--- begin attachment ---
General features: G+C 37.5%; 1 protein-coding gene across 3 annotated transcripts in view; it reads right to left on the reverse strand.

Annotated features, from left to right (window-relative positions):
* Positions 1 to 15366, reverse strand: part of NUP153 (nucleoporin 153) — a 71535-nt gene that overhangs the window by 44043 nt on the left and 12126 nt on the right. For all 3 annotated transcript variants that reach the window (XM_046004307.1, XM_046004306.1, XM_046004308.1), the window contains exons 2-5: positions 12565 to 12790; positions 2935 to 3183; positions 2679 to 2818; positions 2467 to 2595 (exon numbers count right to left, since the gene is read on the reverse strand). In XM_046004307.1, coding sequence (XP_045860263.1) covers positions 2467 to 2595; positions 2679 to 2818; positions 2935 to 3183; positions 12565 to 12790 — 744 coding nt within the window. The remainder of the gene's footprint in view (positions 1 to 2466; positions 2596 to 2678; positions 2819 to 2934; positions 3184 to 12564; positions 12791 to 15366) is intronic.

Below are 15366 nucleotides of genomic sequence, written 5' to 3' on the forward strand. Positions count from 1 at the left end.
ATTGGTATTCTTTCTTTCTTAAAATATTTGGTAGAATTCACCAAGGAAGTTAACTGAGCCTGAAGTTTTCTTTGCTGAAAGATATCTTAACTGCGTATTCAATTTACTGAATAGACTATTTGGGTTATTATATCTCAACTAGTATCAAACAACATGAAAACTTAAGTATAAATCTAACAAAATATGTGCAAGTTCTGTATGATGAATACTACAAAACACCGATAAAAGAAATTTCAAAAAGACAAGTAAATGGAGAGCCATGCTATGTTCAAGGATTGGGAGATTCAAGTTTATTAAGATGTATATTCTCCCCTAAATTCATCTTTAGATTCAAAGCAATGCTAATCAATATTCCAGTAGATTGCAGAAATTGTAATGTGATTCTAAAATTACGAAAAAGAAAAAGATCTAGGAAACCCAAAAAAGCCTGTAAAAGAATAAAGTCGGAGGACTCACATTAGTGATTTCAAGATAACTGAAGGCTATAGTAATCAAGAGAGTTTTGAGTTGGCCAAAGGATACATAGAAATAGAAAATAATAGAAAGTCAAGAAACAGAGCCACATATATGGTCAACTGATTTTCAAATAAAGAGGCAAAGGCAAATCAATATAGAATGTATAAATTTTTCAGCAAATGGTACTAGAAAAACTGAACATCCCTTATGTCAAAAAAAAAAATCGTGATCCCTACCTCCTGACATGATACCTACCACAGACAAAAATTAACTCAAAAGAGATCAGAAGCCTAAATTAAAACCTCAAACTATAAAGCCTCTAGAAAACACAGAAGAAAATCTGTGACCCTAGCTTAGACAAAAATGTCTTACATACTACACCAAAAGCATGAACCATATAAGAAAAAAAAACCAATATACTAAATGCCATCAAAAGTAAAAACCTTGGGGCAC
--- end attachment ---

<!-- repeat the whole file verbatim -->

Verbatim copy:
General features: G+C 37.5%; 1 protein-coding gene across 3 annotated transcripts in view; it reads right to left on the reverse strand.

Annotated features, from left to right (window-relative positions):
* Positions 1 to 15366, reverse strand: part of NUP153 (nucleoporin 153) — a 71535-nt gene that overhangs the window by 44043 nt on the left and 12126 nt on the right. For all 3 annotated transcript variants that reach the window (XM_046004307.1, XM_046004306.1, XM_046004308.1), the window contains exons 2-5: positions 12565 to 12790; positions 2935 to 3183; positions 2679 to 2818; positions 2467 to 2595 (exon numbers count right to left, since the gene is read on the reverse strand). In XM_046004307.1, coding sequence (XP_045860263.1) covers positions 2467 to 2595; positions 2679 to 2818; positions 2935 to 3183; positions 12565 to 12790 — 744 coding nt within the window. The remainder of the gene's footprint in view (positions 1 to 2466; positions 2596 to 2678; positions 2819 to 2934; positions 3184 to 12564; positions 12791 to 15366) is intronic.

Below are 15366 nucleotides of genomic sequence, written 5' to 3' on the forward strand. Positions count from 1 at the left end.
ATTGGTATTCTTTCTTTCTTAAAATATTTGGTAGAATTCACCAAGGAAGTTAACTGAGCCTGAAGTTTTCTTTGCTGAAAGATATCTTAACTGCGTATTCAATTTACTGAATAGACTATTTGGGTTATTATATCTCAACTAGTATCAAACAACATGAAAACTTAAGTATAAATCTAACAAAATATGTGCAAGTTCTGTATGATGAATACTACAAAACACCGATAAAAGAAATTTCAAAAAGACAAGTAAATGGAGAGCCATGCTATGTTCAAGGATTGGGAGATTCAAGTTTATTAAGATGTATATTCTCCCCTAAATTCATCTTTAGATTCAAAGCAATGCTAATCAATATTCCAGTAGATTGCAGAAATTGTAATGTGATTCTAAAATTACGAAAAAGAAAAAGATCTAGGAAACCCAAAAAAGCCTGTAAAAGAATAAAGTCGGAGGACTCACATTAGTGATTTCAAGATAACTGAAGGCTATAGTAATCAAGAGAGTTTTGAGTTGGCCAAAGGATACATAGAAATAGAAAATAATAGAAAGTCAAGAAACAGAGCCACATATATGGTCAACTGATTTTCAAATAAAGAGGCAAAGGCAAATCAATATAGAATGTATAAATTTTTCAGCAAATGGTACTAGAAAAACTGAACATCCCTTATGTCAAAAAAAAAAATCGTGATCCCTACCTCCTGACATGATACCTACCACAGACAAAAATTAACTCAAAAGAGATCAGAAGCCTAAATTAAAACCTCAAACTATAAAGCCTCTAGAAAACACAGAAGAAAATCTGTGACCCTAGCTTAGACAAAAATGTCTTACATACTACACCAAAAGCATGAACCATATAAGAAAAAAAAACCAATATACTAAATGCCATCAAAAGTAAAAACCTTGGGGCAC